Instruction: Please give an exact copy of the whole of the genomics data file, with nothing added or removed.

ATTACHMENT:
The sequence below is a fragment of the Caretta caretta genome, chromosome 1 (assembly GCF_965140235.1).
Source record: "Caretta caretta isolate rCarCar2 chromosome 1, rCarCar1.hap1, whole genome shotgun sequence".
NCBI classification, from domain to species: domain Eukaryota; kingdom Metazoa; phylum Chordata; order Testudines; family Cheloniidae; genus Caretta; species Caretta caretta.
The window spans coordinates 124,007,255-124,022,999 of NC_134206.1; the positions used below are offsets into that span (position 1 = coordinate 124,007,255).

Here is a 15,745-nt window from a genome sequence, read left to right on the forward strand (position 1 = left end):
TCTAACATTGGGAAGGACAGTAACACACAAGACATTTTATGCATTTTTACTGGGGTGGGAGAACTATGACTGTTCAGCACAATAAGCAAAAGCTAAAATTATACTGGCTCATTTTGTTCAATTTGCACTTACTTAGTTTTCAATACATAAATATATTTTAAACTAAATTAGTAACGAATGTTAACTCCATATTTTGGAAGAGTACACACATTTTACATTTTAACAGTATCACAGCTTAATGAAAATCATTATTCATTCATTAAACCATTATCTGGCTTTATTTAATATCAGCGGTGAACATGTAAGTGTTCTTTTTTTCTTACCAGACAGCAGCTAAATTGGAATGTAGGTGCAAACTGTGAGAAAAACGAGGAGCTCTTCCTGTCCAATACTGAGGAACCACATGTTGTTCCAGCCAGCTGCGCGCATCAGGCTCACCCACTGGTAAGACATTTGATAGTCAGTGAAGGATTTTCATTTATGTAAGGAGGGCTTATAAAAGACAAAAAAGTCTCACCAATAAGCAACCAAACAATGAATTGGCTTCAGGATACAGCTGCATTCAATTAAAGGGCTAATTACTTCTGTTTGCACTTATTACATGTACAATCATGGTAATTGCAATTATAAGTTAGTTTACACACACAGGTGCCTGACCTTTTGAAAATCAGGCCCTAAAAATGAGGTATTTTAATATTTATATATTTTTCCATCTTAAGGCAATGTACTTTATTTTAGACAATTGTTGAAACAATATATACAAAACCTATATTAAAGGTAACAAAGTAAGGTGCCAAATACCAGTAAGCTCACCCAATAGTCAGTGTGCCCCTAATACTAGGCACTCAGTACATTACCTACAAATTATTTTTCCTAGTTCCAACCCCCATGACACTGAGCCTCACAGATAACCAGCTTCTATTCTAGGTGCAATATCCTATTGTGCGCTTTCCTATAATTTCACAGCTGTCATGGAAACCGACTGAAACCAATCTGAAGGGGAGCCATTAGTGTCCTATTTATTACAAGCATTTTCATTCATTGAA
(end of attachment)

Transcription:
The sequence below is a fragment of the Caretta caretta genome, chromosome 1 (assembly GCF_965140235.1).
Source record: "Caretta caretta isolate rCarCar2 chromosome 1, rCarCar1.hap1, whole genome shotgun sequence".
NCBI classification, from domain to species: domain Eukaryota; kingdom Metazoa; phylum Chordata; order Testudines; family Cheloniidae; genus Caretta; species Caretta caretta.
The window spans coordinates 124,007,255-124,022,999 of NC_134206.1; the positions used below are offsets into that span (position 1 = coordinate 124,007,255).

Here is a 15,745-nt window from a genome sequence, read left to right on the forward strand (position 1 = left end):
TCTAACATTGGGAAGGACAGTAACACACAAGACATTTTATGCATTTTTACTGGGGTGGGAGAACTATGACTGTTCAGCACAATAAGCAAAAGCTAAAATTATACTGGCTCATTTTGTTCAATTTGCACTTACTTAGTTTTCAATACATAAATATATTTTAAACTAAATTAGTAACGAATGTTAACTCCATATTTTGGAAGAGTACACACATTTTACATTTTAACAGTATCACAGCTTAATGAAAATCATTATTCATTCATTAAACCATTATCTGGCTTTATTTAATATCAGCGGTGAACATGTAAGTGTTCTTTTTTTCTTACCAGACAGCAGCTAAATTGGAATGTAGGTGCAAACTGTGAGAAAAACGAGGAGCTCTTCCTGTCCAATACTGAGGAACCACATGTTGTTCCAGCCAGCTGCGCGCATCAGGCTCACCCACTGGTAAGACATTTGATAGTCAGTGAAGGATTTTCATTTATGTAAGGAGGGCTTATAAAAGACAAAAAAGTCTCACCAATAAGCAACCAAACAATGAATTGGCTTCAGGATACAGCTGCATTCAATTAAAGGGCTAATTACTTCTGTTTGCACTTATTACATGTACAATCATGGTAATTGCAATTATAAGTTAGTTTACACACACAGGTGCCTGACCTTTTGAAAATCAGGCCCTAAAAATGAGGTATTTTAATATTTATATATTTTTCCATCTTAAGGCAATGTACTTTATTTTAGACAATTGTTGAAACAATATATACAAAACCTATATTAAAGGTAACAAAGTAAGGTGCCAAATACCAGTAAGCTCACCCAATAGTCAGTGTGCCCCTAATACTAGGCACTCAGTACATTACCTACAAATTATTTTTCCTAGTTCCAACCCCCATGACACTGAGCCTCACAGATAACCAGCTTCTATTCTAGGTGCAATATCCTATTGTGCGCTTTCCTATAATTTCACAGCTGTCATGGAAACCGACTGAAACCAATCTGAAGGGGAGCCATTAGTGTCCTATTTATTACAAGCATTTTCATTCATTGAA